We believe making free access to specialty care is just one way our community can remove barriers to healthcare for the poor, uninsured and underinsured. Qualifying patients don’t have to worry about paying high costs and are therefore treated earlier, preventing severe illness and even death.
Find out more at www.haveaheartclinic.org or speak with a medical volunteer by calling 502.245.0002. We provide coordinated care with heart health at the center.
Nationally, about 27 million people remain uninsured. While the Affordable Care Act (ACA) and Medicaid expansion made huge strides toward providing coverage to the uninsured, Kentucky’s proposed changes to Medicaid would impact expansion and current enrollees. The Kaiser Family Foundation recently updated its “Proposed Changes to Medicaid Expansion in Kentucky” which outlines a Fact Sheet of these changes and the potential fallout.
You can also find out where the U.S. stands on insurance coverage now that efforts to repeal and replace ACA have been suspended.
Access to health care should not be a political issue, which is easier said than done. Have A Heart Clinic volunteers agree that everyone should have equal access to quality, specialty care – regardless of income or other factors. The reality is that health care is not equal. People living in poverty cannot get the care they need. They avoid hospitals and doctors until they are extremely sick because they cannot afford care, they lack transportation, and/or they do not trust the health care system and providers.
Health equity and health care equity are human issues with permanent, but preventable, economic, social, and ethical costs. Preventing illness and treating our fellow community members is part of the human condition that left alone will keep our fellow Kentuckians sick and without care. We believe it is our moral and ethical duty to remove barriers to health for all people. We do this by being located near our patients’, providing transportation assistance, providing free outpatient cardiovascular care, and cultivating trust with every individual we treat.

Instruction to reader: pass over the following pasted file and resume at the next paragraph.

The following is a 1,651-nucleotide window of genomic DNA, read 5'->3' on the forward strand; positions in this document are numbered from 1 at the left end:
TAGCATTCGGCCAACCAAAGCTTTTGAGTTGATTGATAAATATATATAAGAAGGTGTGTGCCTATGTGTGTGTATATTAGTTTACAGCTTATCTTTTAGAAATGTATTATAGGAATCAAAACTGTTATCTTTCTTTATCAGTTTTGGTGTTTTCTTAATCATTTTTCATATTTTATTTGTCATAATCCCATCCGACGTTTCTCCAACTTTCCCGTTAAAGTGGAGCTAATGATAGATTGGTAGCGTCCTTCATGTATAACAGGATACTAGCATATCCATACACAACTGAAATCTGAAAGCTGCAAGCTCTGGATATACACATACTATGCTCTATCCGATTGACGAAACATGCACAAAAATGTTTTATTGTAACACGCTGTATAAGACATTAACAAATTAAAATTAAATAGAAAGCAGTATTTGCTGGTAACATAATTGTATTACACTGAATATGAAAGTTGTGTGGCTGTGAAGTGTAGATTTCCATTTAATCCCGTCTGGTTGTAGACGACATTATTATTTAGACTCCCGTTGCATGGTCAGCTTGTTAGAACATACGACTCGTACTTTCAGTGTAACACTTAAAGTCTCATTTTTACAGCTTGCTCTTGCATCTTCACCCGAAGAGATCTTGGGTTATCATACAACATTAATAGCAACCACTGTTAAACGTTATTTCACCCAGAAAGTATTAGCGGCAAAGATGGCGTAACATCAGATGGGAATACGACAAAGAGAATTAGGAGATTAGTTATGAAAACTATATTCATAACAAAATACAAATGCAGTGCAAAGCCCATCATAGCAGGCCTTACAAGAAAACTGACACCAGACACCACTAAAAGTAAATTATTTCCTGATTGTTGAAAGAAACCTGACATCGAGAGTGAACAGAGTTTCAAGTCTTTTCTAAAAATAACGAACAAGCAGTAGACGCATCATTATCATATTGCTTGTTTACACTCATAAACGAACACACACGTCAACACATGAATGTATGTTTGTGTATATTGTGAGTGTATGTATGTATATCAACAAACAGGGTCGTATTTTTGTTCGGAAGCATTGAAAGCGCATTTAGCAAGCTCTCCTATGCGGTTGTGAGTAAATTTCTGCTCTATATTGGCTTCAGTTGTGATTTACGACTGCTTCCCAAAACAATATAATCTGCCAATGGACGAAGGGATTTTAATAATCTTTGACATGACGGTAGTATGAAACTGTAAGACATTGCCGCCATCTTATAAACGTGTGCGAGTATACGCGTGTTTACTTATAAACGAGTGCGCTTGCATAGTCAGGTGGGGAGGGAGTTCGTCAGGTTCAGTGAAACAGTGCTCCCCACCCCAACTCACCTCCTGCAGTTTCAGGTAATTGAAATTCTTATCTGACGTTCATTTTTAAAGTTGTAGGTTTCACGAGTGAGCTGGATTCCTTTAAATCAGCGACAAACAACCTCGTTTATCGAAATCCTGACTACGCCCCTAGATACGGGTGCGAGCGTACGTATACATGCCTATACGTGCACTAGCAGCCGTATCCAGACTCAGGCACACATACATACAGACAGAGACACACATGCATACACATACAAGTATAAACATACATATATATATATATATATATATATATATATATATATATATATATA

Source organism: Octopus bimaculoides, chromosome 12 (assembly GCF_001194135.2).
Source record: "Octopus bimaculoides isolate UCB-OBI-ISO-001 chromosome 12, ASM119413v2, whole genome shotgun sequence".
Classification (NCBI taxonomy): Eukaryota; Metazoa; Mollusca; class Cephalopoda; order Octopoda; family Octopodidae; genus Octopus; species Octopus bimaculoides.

Congratulations to Dr. Imburgia and the Have A Heart Clinic, both nominees for The Centerstone Healthcare Advocacy Award. The Award will be presented to an individual or organization that has worked to raise awareness of health challenges in our region and worked to affect change. Good luck to all the nominees!
Great article in Insider Louisville promoting the new downtown clinic. CLICK HERE to read the article!
We had another wonderful clinic day. We were able to help even more uninsured patients achieve improved cardiovascular health. Thanks to all our wonderful volunteers I am humbled and inspired by their dedication to help others.
Also please check out the article in MD-UPDATE about our clinic, patients and volunteers.